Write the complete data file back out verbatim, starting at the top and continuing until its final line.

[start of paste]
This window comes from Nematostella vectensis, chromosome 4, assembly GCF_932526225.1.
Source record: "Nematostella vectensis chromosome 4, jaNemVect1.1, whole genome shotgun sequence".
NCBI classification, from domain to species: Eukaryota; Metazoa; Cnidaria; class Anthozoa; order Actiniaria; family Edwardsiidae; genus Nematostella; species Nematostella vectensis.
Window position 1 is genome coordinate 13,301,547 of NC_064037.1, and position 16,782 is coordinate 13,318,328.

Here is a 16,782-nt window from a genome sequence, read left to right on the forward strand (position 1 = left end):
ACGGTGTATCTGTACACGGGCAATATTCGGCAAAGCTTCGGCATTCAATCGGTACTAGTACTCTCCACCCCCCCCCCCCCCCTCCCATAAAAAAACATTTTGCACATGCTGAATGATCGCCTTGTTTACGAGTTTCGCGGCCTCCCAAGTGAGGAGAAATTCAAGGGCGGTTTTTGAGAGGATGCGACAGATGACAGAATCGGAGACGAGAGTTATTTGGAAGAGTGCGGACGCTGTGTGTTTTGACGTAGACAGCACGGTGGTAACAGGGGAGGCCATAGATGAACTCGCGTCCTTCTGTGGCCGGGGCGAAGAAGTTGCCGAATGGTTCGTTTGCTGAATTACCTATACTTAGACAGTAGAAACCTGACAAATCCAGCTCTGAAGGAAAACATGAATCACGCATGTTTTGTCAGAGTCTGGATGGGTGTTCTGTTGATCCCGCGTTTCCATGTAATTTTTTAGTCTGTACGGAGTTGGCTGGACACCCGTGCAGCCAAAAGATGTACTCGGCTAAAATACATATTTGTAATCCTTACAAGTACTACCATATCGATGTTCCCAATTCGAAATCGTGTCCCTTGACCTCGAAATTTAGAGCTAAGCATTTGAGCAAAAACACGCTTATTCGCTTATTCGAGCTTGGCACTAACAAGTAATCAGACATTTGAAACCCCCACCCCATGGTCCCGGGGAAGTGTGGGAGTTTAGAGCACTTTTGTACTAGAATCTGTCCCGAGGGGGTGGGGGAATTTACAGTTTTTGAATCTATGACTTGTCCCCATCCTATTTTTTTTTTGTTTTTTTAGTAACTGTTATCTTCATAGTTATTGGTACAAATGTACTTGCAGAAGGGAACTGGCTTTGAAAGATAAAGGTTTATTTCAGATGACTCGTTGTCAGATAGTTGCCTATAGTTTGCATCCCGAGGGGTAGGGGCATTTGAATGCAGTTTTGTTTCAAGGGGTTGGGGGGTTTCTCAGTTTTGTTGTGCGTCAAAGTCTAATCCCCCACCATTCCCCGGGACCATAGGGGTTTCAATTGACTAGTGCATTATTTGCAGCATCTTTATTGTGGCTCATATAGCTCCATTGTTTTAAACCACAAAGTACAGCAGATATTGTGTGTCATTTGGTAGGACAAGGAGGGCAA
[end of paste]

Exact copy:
This window comes from Nematostella vectensis, chromosome 4, assembly GCF_932526225.1.
Source record: "Nematostella vectensis chromosome 4, jaNemVect1.1, whole genome shotgun sequence".
NCBI classification, from domain to species: Eukaryota; Metazoa; Cnidaria; class Anthozoa; order Actiniaria; family Edwardsiidae; genus Nematostella; species Nematostella vectensis.
Window position 1 is genome coordinate 13,301,547 of NC_064037.1, and position 16,782 is coordinate 13,318,328.

Here is a 16,782-nt window from a genome sequence, read left to right on the forward strand (position 1 = left end):
ACGGTGTATCTGTACACGGGCAATATTCGGCAAAGCTTCGGCATTCAATCGGTACTAGTACTCTCCACCCCCCCCCCCCCCCTCCCATAAAAAAACATTTTGCACATGCTGAATGATCGCCTTGTTTACGAGTTTCGCGGCCTCCCAAGTGAGGAGAAATTCAAGGGCGGTTTTTGAGAGGATGCGACAGATGACAGAATCGGAGACGAGAGTTATTTGGAAGAGTGCGGACGCTGTGTGTTTTGACGTAGACAGCACGGTGGTAACAGGGGAGGCCATAGATGAACTCGCGTCCTTCTGTGGCCGGGGCGAAGAAGTTGCCGAATGGTTCGTTTGCTGAATTACCTATACTTAGACAGTAGAAACCTGACAAATCCAGCTCTGAAGGAAAACATGAATCACGCATGTTTTGTCAGAGTCTGGATGGGTGTTCTGTTGATCCCGCGTTTCCATGTAATTTTTTAGTCTGTACGGAGTTGGCTGGACACCCGTGCAGCCAAAAGATGTACTCGGCTAAAATACATATTTGTAATCCTTACAAGTACTACCATATCGATGTTCCCAATTCGAAATCGTGTCCCTTGACCTCGAAATTTAGAGCTAAGCATTTGAGCAAAAACACGCTTATTCGCTTATTCGAGCTTGGCACTAACAAGTAATCAGACATTTGAAACCCCCACCCCATGGTCCCGGGGAAGTGTGGGAGTTTAGAGCACTTTTGTACTAGAATCTGTCCCGAGGGGGTGGGGGAATTTACAGTTTTTGAATCTATGACTTGTCCCCATCCTATTTTTTTTTTGTTTTTTTAGTAACTGTTATCTTCATAGTTATTGGTACAAATGTACTTGCAGAAGGGAACTGGCTTTGAAAGATAAAGGTTTATTTCAGATGACTCGTTGTCAGATAGTTGCCTATAGTTTGCATCCCGAGGGGTAGGGGCATTTGAATGCAGTTTTGTTTCAAGGGGTTGGGGGGTTTCTCAGTTTTGTTGTGCGTCAAAGTCTAATCCCCCACCATTCCCCGGGACCATAGGGGTTTCAATTGACTAGTGCATTATTTGCAGCATCTTTATTGTGGCTCATATAGCTCCATTGTTTTAAACCACAAAGTACAGCAGATATTGTGTGTCATTTGGTAGGACAAGGAGGGCAA